Friday, September 25, 2009

My stash of plants headed back with me to Washington! Boy, what a treat this all has been!

So, I just couldn't help myself. More plants were being offered for sale and I couldn't resist a great deal on a much sought after plant and then some....

Visiting the JC Raulston Arboretum was quite an experience. The clouds rolled it and it began to sprinkle and a gusty breeze made it difficult to really enjoy the experience, but the gardens and plant collections were superb!

To add to my collection of plants from the vendors and Plant Delights, I added the following to my haul:

SCHEFFLERA DELAVAYI!!!!!! Woot Woot..BOOM BOOM POW! $10.00 freakin' bucks for some really well grown plants in 4"!

Emmenopterys henryi

Cinnamomum chekiangensis

Persea species (it's labeled, but I can't remember it right now)

Gallardia aestivalis var. winkleri

Now, I think I'm completely screwed. I missed the post office time to ship these off and also, I'm still unclear if I need to get a phyto from the NC Department of Agriculture and get them inspected before I ship or bring them onto the plane!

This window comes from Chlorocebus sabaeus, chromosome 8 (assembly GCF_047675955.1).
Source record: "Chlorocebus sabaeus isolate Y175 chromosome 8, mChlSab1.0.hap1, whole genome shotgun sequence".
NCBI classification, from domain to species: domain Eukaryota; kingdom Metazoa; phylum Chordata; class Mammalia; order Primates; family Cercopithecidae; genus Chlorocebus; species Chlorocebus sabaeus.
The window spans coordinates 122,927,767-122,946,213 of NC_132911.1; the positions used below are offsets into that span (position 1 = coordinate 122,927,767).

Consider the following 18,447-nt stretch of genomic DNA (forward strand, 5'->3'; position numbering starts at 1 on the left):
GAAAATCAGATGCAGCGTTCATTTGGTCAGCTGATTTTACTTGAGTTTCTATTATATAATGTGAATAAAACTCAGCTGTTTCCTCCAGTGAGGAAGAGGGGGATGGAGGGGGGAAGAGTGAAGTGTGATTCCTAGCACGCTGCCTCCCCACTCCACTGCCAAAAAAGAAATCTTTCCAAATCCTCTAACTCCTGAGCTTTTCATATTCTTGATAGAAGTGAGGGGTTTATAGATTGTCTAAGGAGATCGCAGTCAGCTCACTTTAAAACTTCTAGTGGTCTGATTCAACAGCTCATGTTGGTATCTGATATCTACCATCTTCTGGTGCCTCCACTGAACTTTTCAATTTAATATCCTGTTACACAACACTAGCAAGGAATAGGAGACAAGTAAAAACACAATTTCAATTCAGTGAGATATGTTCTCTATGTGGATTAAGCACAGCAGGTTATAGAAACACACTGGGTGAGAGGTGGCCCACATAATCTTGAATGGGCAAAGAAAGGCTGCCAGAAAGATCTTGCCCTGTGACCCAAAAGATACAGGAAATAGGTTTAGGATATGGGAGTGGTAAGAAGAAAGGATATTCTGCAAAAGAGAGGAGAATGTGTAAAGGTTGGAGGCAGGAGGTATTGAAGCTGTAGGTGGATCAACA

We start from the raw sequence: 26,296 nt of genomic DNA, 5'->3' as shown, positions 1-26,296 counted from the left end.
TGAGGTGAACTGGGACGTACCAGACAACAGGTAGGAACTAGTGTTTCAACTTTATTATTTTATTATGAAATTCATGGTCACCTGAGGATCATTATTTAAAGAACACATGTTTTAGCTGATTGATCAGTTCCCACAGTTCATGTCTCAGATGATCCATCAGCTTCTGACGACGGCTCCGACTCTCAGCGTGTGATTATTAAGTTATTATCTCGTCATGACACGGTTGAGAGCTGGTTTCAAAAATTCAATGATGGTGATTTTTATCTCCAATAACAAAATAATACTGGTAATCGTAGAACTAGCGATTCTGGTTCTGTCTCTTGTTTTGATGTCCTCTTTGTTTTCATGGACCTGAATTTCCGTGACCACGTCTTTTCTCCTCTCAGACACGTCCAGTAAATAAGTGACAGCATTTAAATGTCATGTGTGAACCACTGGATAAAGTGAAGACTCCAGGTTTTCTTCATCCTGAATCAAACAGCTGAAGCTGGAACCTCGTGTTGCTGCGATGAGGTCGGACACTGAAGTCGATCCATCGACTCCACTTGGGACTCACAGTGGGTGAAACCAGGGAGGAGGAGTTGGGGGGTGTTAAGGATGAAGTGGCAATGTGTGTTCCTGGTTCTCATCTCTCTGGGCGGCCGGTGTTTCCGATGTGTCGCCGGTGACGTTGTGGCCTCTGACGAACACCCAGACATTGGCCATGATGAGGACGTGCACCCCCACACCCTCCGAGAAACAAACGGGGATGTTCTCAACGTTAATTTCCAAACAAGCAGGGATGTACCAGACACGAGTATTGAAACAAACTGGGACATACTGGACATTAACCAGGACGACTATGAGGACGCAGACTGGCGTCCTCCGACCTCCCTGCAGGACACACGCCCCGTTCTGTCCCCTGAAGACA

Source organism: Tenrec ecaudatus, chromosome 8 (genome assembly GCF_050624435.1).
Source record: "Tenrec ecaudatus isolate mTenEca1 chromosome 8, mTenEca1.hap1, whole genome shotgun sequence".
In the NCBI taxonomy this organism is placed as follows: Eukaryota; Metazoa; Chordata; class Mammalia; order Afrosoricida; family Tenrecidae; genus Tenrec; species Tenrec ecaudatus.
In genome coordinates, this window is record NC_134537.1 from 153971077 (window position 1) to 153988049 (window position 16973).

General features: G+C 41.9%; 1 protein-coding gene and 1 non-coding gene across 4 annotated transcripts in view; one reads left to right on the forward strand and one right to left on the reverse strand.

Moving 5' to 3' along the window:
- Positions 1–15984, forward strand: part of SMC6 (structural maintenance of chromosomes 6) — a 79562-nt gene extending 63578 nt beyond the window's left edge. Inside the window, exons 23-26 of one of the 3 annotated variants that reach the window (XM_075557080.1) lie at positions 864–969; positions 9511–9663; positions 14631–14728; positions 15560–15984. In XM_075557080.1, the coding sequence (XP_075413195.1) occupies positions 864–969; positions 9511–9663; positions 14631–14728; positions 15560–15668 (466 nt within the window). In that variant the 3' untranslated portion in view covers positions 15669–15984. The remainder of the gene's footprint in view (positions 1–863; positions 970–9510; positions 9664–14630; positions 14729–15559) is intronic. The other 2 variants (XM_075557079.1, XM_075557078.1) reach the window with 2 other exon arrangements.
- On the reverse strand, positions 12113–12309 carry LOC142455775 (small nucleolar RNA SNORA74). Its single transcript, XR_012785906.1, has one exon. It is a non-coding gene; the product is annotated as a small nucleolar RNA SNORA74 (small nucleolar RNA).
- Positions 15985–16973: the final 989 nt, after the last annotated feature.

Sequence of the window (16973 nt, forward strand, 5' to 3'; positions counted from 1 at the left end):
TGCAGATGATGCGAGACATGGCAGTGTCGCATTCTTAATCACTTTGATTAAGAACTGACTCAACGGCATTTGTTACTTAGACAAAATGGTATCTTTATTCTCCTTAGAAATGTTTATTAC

I thought I had all this under control. ugh!


Plant Delights, oh baby!

Knowing I could get creative with how I pack my plants and bringing multiple boxes to ship them with. I made sure I would be coming home with selections I simply did not want to have to pay for to have packed and shipped when I could easily do it myself!

Plant Delights certainly lived up to my expectations and more so. With the help of my colleague, photographer David Perry, shot a video of my ranting on about the cool plants I saw in Tony Avent's Juniper Level Botanic Gardens.

Here's just a few things I picked up while I was there:

Woodwardia unigemmata (I pre-ordered these to make sure that they didn't sell out!)

Colocasia heterochroma 'Dark Shadows' (OMFG!, I hope lives for me)

Gloxinia namantanthodes 'Evita' (absolutely stunning color. I'll be posting photos I took of this plant on Flickr soon!)

Packed in a canvas bag I inherited from the trade exhibitions, I jammed it full along with an Aspidistra and a Edgeworthia I've been hoping to try in Seattle.

Off to the NC Farmers market, back to the convention for sessions and then an outing at famou JC Ralston Arboretum!

Sweating buckets having to rush and catch the bus,


Thursday, September 24, 2009